Doctor guilty over eye drop endorsement
An eye specialist has been found guilty of professional misconduct for endorsing an eyedrop in newspapers and magazines.
Dr Samuel Hui Tak-wing (pictured) had failed to prevent the printing of an interview that endorsed the Alcon product in five publications, the Medical Council concluded yesterday.
Hui, who has practised for two decades, will be sent a warning letter and the order will be published in the gazette.
But the ophthalmologist, who claimed he did not know the eyedrop's name would appear in the article, was spared from having his name removed from the doctor's register.
In 2004, the doctor was approached by the manufacturer for an interview on eye allergies. The article was published in the Apple Daily, Headline Daily, TVB Weekly, Parents Magazine and Life Style Plus in 2004 and 2006.
His name, his title as ophthalmologist and his picture appeared in the article, which also carried the name and picture of the eyedrop, Patanol, legal officer Matthew Leung said at a disciplinary hearing.
'New drugs are strong in their effects. [The users] only need to use them once in the morning and once at night,' the article quoted the doctor as saying.
In the five articles that shared similar content, Hui also explained that half of those suffering from a nose allergy would have an eye allergy simultaneously.
Three of the articles were reproduced on Alcon's website.
Hui did not give evidence, but his defence counsel said the doctor did not mention Patanol in the interview for the article and received no benefit from it. The council concluded that the five articles were clearly published to promote Patanol.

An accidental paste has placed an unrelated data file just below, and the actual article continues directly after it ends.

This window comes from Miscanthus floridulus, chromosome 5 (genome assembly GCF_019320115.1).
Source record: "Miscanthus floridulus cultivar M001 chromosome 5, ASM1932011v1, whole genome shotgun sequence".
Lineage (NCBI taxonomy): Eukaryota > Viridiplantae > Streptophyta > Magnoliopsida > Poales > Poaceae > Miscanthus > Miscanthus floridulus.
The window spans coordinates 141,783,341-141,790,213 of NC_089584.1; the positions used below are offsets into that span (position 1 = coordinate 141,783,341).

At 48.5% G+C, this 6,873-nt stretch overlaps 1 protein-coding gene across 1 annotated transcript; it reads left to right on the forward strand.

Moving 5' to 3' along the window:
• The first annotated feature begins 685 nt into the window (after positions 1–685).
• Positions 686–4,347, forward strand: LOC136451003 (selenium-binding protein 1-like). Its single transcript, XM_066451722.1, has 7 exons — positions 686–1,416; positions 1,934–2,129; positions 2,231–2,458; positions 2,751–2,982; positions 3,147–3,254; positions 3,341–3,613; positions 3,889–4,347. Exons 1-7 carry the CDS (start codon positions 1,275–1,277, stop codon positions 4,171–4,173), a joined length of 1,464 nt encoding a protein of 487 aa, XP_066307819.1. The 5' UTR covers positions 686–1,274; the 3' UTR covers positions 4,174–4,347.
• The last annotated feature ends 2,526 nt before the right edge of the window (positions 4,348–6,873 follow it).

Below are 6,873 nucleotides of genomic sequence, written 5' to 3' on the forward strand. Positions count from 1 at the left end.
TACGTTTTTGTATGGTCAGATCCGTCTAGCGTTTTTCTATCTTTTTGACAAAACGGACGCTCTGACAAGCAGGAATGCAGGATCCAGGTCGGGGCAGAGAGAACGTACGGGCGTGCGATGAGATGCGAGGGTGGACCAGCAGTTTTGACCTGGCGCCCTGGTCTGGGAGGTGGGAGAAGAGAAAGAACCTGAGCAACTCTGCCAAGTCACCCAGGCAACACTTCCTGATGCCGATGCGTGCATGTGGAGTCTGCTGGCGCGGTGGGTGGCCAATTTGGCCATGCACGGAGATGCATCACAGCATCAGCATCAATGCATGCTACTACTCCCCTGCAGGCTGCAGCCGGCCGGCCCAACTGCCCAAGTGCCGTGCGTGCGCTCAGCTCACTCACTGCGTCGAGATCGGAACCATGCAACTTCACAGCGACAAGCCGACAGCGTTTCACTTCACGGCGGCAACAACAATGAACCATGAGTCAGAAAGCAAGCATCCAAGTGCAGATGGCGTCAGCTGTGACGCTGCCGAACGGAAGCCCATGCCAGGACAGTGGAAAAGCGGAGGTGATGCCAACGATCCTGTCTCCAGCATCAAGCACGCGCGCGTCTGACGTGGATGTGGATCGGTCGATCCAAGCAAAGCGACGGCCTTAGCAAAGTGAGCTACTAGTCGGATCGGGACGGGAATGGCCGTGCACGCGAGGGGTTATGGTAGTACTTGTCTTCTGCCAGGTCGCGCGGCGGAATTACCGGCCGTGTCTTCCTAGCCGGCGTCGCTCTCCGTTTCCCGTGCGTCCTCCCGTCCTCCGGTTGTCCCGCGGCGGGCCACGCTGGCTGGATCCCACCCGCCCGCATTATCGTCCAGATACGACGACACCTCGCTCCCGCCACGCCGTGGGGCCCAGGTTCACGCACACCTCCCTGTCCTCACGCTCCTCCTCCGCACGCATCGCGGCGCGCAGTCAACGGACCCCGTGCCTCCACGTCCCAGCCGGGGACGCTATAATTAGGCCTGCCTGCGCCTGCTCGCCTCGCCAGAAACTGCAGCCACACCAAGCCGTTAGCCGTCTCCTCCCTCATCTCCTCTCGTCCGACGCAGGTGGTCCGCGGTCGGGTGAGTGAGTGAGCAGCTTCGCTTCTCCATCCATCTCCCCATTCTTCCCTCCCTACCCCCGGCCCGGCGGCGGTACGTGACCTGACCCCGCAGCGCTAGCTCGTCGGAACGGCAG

'Although the defendant had not been cited as referring directly to the product, his comments tied in with the benefits of the product,' the temporary chairwoman of the council, Deborah Wan Lai-yau, said.
While the council was not sure if Hui had agreed to the first article's publication, as time went on he must have acquiesced in the publication of the subsequent ones, Wan said.
It is a long-standing rule of ethics in the medical profession that doctors should not be involved in public endorsement of a commercial product and the publications constituted professional misconduct, she added.
In choosing a penalty, the council took into account Hui's clear record and the remorse he showed in not contesting the charge.
Hui appeared relieved after hearing the sentence. '[Alcon] never told me the eye drop's name would appear in the article,' he said.
The Medical Council received an anonymous complaint against Hui in 2007, but a hearing set for last year was rescheduled.